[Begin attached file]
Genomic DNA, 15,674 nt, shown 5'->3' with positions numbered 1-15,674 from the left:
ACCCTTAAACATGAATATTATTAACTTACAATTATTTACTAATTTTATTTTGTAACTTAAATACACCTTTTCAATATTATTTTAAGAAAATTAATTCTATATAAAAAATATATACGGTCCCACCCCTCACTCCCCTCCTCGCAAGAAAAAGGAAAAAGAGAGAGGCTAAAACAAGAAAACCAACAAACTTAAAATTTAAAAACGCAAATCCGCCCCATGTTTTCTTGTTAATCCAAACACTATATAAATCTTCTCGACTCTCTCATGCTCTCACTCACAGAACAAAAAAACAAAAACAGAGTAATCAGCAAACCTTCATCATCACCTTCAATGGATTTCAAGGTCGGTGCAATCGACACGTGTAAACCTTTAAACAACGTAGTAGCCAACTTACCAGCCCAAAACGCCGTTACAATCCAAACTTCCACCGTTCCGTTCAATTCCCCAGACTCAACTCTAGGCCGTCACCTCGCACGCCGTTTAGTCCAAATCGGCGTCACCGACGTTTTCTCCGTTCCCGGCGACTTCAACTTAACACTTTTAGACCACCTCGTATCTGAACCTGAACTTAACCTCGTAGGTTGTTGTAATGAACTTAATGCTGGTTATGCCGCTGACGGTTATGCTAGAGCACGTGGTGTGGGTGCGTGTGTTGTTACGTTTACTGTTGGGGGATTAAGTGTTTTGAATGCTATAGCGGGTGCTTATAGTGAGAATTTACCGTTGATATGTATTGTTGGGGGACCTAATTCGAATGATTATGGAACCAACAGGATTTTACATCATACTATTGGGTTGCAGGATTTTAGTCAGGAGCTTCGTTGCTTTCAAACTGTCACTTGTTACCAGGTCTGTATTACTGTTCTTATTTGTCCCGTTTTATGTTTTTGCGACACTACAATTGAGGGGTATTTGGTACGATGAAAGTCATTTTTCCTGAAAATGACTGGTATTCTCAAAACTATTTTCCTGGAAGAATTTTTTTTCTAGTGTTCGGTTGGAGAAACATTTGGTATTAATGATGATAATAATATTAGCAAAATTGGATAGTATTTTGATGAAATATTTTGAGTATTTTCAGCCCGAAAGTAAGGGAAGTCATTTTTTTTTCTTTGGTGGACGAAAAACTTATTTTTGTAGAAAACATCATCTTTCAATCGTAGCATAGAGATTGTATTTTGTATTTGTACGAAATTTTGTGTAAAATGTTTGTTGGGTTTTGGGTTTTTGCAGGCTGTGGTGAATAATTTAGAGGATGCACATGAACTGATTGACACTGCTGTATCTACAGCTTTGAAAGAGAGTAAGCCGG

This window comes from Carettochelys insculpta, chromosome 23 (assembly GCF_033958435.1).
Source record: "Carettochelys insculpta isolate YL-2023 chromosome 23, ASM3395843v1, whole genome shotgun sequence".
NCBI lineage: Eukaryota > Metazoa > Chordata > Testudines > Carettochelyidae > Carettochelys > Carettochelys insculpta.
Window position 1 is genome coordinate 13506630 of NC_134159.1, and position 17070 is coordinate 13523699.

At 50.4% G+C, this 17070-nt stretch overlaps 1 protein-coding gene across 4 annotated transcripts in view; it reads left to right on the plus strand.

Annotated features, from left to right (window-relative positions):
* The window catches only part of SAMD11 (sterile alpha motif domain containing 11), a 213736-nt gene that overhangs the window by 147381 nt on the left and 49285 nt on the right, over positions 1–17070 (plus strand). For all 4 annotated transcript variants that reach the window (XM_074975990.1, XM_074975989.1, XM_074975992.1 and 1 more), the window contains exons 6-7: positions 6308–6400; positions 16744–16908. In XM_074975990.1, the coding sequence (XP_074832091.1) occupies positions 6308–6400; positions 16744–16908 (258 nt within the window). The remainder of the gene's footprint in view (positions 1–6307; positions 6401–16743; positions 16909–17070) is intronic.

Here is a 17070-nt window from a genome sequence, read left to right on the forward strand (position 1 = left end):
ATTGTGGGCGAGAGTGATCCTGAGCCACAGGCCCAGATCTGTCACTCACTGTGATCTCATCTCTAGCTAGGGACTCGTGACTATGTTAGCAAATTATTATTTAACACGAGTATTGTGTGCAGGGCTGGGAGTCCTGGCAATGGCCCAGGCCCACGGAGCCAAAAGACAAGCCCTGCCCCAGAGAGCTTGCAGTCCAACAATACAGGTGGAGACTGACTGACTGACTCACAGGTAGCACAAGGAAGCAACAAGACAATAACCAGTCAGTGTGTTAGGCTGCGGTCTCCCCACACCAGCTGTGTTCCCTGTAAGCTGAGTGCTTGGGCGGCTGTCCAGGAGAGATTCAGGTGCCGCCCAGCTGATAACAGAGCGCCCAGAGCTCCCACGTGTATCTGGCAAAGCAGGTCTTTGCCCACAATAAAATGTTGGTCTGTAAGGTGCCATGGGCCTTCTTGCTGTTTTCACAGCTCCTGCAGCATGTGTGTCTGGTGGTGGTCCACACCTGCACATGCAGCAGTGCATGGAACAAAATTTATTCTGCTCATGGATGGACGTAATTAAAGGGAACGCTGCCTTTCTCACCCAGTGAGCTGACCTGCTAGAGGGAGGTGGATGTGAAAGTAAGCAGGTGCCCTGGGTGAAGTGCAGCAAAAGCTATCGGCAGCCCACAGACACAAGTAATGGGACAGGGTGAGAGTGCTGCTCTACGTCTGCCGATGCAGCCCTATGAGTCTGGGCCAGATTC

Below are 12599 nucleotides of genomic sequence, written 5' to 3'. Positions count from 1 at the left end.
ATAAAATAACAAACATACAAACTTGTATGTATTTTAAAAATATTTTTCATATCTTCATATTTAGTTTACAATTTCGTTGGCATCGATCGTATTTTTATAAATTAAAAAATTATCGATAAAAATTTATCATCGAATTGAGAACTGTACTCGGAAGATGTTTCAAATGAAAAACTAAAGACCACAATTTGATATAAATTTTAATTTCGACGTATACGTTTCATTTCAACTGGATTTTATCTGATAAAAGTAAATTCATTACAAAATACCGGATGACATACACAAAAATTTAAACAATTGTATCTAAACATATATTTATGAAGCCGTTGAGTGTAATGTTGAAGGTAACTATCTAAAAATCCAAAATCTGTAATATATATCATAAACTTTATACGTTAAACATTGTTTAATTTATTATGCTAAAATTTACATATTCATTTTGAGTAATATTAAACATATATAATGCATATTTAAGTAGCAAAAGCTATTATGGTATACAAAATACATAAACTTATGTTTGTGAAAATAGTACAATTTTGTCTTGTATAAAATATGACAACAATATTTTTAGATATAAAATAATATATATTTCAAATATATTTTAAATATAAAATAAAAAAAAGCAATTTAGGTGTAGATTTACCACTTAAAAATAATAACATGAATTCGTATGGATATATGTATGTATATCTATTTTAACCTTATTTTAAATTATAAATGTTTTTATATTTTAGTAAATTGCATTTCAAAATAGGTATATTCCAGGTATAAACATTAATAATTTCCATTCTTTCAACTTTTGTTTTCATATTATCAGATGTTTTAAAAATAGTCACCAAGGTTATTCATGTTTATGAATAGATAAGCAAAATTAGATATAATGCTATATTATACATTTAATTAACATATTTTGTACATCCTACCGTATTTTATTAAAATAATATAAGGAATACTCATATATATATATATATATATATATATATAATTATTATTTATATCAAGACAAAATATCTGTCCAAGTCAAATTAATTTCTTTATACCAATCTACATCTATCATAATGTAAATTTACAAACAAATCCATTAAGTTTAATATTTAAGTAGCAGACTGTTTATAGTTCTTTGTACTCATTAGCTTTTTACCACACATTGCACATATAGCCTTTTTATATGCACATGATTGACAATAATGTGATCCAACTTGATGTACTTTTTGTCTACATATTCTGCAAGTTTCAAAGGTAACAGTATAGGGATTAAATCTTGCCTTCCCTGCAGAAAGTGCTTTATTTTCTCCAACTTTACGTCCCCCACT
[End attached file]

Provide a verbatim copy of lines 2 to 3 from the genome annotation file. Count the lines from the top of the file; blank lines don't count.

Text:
ACCCTTAAACATGAATATTATTAACTTACAATTATTTACTAATTTTATTTTGTAACTTAAATACACCTTTTCAATATTATTTTAAGAAAATTAATTCTATATAAAAAATATATACGGTCCCACCCCTCACTCCCCTCCTCGCAAGAAAAAGGAAAAAGAGAGAGGCTAAAACAAGAAAACCAACAAACTTAAAATTTAAAAACGCAAATCCGCCCCATGTTTTCTTGTTAATCCAAACACTATATAAATCTTCTCGACTCTCTCATGCTCTCACTCACAGAACAAAAAAACAAAAACAGAGTAATCAGCAAACCTTCATCATCACCTTCAATGGATTTCAAGGTCGGTGCAATCGACACGTGTAAACCTTTAAACAACGTAGTAGCCAACTTACCAGCCCAAAACGCCGTTACAATCCAAACTTCCACCGTTCCGTTCAATTCCCCAGACTCAACTCTAGGCCGTCACCTCGCACGCCGTTTAGTCCAAATCGGCGTCACCGACGTTTTCTCCGTTCCCGGCGACTTCAACTTAACACTTTTAGACCACCTCGTATCTGAACCTGAACTTAACCTCGTAGGTTGTTGTAATGAACTTAATGCTGGTTATGCCGCTGACGGTTATGCTAGAGCACGTGGTGTGGGTGCGTGTGTTGTTACGTTTACTGTTGGGGGATTAAGTGTTTTGAATGCTATAGCGGGTGCTTATAGTGAGAATTTACCGTTGATATGTATTGTTGGGGGACCTAATTCGAATGATTATGGAACCAACAGGATTTTACATCATACTATTGGGTTGCAGGATTTTAGTCAGGAGCTTCGTTGCTTTCAAACTGTCACTTGTTACCAGGTCTGTATTACTGTTCTTATTTGTCCCGTTTTATGTTTTTGCGACACTACAATTGAGGGGTATTTGGTACGATGAAAGTCATTTTTCCTGAAAATGACTGGTATTCTCAAAACTATTTTCCTGGAAGAATTTTTTTTCTAGTGTTCGGTTGGAGAAACATTTGGTATTAATGATGATAATAATATTAGCAAAATTGGATAGTATTTTGATGAAATATTTTGAGTATTTTCAGCCCGAAAGTAAGGGAAGTCATTTTTTTTTCTTTGGTGGACGAAAAACTTATTTTTGTAGAAAACATCATCTTTCAATCGTAGCATAGAGATTGTATTTTGTATTTGTACGAAATTTTGTGTAAAATGTTTGTTGGGTTTTGGGTTTTTGCAGGCTGTGGTGAATAATTTAGAGGATGCACATGAACTGATTGACACTGCTGTATCTACAGCTTTGAAAGAGAGTAAGCCGG

This window comes from Carettochelys insculpta, chromosome 23 (assembly GCF_033958435.1).